Depressed by poor fitness

Health Jul 12, 2019 at 2:21 pm

imageBy Editorial Staff

If you’re not as fit as you’d like right now, you might feel a little down, despondent … even depressed. There’s a connection, suggests research, particularly for women.
Research published in the journal Menopause links poor lower- and upper-body physical performance with depression and anxiety in middle-aged women. Among more than 1,100 women ages 45-69 years, 15 percent reported depression and/or anxiety, but both were more likely and more severe among women with weak upper-body strength (handgrip strength) and poor lower-body strength (longer duration to complete a chair stand test).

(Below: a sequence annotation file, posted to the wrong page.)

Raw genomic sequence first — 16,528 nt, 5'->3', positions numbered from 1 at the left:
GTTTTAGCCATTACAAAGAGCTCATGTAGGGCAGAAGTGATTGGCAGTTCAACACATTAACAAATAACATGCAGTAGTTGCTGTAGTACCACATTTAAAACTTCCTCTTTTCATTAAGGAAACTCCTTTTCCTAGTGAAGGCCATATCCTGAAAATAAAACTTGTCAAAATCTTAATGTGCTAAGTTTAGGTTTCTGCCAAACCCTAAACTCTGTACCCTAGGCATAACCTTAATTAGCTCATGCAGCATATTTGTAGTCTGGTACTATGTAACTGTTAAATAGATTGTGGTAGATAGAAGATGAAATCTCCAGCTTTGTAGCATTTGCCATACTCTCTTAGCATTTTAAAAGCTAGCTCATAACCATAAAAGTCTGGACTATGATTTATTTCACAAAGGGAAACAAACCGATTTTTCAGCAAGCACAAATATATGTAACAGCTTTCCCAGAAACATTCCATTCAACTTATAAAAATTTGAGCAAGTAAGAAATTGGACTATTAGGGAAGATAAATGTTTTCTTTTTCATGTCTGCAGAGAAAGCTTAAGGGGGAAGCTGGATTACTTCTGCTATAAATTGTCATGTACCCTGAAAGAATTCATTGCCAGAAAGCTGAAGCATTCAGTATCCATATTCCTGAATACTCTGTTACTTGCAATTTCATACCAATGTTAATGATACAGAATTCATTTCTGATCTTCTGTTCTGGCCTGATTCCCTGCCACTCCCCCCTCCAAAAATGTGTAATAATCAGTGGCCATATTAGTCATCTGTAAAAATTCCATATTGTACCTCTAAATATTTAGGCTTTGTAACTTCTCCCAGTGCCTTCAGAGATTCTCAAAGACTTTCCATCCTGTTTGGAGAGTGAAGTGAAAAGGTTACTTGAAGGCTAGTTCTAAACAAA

Of course, these findings also suggest the opposite: Physical fitness reduces depression / anxiety symptoms, something emphasized in previous research. Strength training and aerobic exercise appear to improve overall mood and reduce depression / anxiety, perhaps because of improved blood flow to the brain and/or because of the release of “feel-good” hormones such as norepinephrine and dopamine.